I think some of the conclusions – one, that we are dealing with a transregional threat, and it’s going to require more effective collective action by nations that are affected. You know, one of the anecdotes is that in Syria and Iraq we saw as many as 40,000 foreign fighters from 120 different countries, which gives you some sense of the range of ISIS’s challenge. Although today primarily we spoke about ISIS because we view them today as the most virulent strain of violent extremism, we really are talking about a military network that we expect to be enduring to deal with all forms of violent extremism – ISIS and al-Qaida – (inaudible) – any transregional threats.
The Central Asia Trade Forum, a USAID-funded project, took place in Kazakhstan on October 18th and 19th. This year’s forum saw a new record for participation with more than 1,000 entrepreneurs, industry leaders, donors, and government officials from 15 countries in South Central Asia, including Afghanistan and other countries as well.
The U.S. Department of the Treasury’s Office of Foreign Assets Control (OFAC) imposed sanctions on [[[eight individuals and one entity]]] today, targeting leaders, financiers, and facilitators of the Islamic State in Iraq and Syria in Yemen (ISIS-Y) and al-Qa’ida in the Arabian Peninsula (AQAP). [[[This action was taken in partnership with the Kingdom of Saudi Arabia, as the co-chair of the recently established Terrorist Financing Targeting Center (TFTC), as well as all other TFTC member states: the Kingdom of Bahrain, the State of Kuwait, the Sultanate of Oman, the State of Qatar, and the United Arab Emirates.]]] Today’s collective actions are the first taken by the TFTC since its announcement during President Trump’s visit to the region in May.
Well, I want to start by thanking President Ghani and Chief Executive Abdullah and the Afghanistan leadership for meeting with me this morning. I thought it was very important to stop here in Afghanistan coming to the South Asia region as part of the recently announced South Asia policy and strategy that President Trump has put forth.
Burma in recent years has emerged from a half-century of authoritarian rule and undertaken a significant transition to an open, democratic society. The U.S. Administration supports this transition and the elected civilian government as important means to achieve peace, stability, and prosperity in the interests of all peoples of Burma and the U.S.-Burma partnership.
Last month, the Global Sports Mentoring Program (GSMP) kicked off its sixth year as 17 young female leaders from across the world began a month-long program in the United States focused on creating positive social change through sports innovation, entrepreneurship, and philanthropy. Over the course of the exchange program, female executives from U.S. sports organizations work with the international mentees, providing valuable insight and guidance about business concepts in a sporting environment. Throughout the program, the international participants further develop management skills, networking tactics, and leadership strategies, all culminating in the development of a strategic plan for creating sports opportunities for underserved populations in their home communities.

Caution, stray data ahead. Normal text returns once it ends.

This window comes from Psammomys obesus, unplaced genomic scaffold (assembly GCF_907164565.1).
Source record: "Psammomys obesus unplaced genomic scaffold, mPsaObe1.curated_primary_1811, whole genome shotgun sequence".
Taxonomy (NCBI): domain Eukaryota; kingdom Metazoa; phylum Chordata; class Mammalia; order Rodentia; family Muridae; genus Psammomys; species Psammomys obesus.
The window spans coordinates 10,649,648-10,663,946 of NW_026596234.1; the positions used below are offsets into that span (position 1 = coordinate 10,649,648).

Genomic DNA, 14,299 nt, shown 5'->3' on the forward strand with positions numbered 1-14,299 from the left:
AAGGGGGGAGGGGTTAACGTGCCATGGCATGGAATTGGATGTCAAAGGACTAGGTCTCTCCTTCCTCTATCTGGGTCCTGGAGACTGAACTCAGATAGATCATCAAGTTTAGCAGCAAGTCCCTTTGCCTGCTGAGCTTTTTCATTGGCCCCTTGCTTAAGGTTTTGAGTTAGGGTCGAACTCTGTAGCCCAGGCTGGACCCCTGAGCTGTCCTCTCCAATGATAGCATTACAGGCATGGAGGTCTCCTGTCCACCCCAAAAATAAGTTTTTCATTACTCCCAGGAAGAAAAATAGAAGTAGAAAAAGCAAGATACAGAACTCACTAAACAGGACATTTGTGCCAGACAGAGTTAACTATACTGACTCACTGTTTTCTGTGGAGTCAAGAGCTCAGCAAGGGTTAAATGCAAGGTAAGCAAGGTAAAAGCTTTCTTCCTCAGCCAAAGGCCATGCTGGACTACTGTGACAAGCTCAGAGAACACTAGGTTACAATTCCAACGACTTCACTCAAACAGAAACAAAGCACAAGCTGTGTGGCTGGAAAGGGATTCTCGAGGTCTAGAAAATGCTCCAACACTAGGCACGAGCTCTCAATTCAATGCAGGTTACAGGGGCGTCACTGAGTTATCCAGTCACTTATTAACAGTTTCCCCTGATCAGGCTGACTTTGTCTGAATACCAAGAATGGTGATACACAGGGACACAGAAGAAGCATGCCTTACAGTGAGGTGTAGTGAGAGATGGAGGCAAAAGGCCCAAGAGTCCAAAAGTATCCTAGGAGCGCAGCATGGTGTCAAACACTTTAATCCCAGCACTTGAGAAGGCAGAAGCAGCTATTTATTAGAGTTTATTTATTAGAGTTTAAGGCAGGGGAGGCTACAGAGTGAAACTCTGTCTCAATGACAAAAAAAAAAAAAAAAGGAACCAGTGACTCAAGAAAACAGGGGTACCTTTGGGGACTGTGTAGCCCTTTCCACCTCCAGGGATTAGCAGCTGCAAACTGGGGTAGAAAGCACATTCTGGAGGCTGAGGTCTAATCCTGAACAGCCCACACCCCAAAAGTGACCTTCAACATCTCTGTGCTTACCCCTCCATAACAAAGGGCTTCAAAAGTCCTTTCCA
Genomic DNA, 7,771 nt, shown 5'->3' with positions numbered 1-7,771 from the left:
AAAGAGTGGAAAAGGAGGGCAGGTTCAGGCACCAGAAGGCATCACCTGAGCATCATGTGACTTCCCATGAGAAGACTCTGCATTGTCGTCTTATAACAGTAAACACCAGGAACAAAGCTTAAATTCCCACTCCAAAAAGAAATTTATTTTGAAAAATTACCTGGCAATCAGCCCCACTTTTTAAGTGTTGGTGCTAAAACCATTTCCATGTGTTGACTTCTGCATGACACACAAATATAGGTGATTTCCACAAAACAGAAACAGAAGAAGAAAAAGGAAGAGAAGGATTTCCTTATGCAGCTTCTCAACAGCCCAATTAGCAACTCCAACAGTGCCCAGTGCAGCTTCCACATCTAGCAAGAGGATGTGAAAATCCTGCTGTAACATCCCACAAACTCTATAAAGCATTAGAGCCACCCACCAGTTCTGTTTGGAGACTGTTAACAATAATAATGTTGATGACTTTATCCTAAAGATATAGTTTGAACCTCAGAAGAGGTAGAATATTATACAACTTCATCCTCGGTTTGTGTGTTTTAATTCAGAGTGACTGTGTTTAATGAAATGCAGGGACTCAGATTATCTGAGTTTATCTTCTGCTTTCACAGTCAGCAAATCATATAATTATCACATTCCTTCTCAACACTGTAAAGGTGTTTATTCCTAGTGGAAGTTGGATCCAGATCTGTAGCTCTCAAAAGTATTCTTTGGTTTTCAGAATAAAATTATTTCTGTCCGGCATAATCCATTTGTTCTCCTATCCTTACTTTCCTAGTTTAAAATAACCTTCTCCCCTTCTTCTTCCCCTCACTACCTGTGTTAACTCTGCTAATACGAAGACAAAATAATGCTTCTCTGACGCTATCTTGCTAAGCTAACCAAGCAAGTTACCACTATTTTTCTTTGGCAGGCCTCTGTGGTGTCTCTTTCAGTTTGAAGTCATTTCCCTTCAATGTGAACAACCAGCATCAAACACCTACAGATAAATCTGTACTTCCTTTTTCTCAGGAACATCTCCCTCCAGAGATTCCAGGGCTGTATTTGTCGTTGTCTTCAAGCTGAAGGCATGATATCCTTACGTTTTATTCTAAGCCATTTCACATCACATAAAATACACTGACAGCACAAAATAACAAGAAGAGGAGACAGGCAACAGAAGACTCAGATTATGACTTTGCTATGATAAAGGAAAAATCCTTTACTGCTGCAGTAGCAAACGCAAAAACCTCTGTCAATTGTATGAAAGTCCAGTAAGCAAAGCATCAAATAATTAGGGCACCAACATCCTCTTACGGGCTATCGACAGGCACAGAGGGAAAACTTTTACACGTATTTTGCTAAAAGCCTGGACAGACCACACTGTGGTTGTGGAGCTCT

Ambassador Nikki Haley, U.S. Permanent Representative to the United Nations, met with Ethiopian Prime Minister Hailemariam Desalegn today in Addis Ababa, Ethiopia. Ambassador Haley thanked Prime Minister Hailemariam for his country’s leadership in continuing to host desperate people fleeing conflict in the region and for Ethiopia’s decades-long generosity hosting refugees from nearby countries.
Ambassador Nikki Haley, U.S. Permanent Representative to the United Nations, met with African Union Commissioner for Political Affairs Minata Samate Cessouma at African Union headquarters in Addis Ababa, Ethiopia. Ambassador Haley and Commissioner Samate discussed a range of topics of mutual concern on the continent, including the African Union Mission in Somalia (AMISOM), and the situations in South Sudan, the Democratic Republic of Congo, and Mali.
The U.S. government has provided nearly $40 million in life-saving emergency assistance in direct response to the Rakhine State crisis since August 25. This brings the total U.S. humanitarian assistance in FY 2017 to displaced Burmese in Burma and the region to nearly $104 million.
SECRETARY TILLERSON: Well, thank you very much, Foreign Minister Jubeir, and as I commented earlier today, this is my third visit now to Riyadh this year as Secretary of State. It’s clearly an indication of the importance of the relationship between the United States and the Kingdom of Saudi Arabia, and in particular I was pleased to come to participate in this inaugural meeting of the Coordination Council that’s been established between Saudi Arabia and Iraq.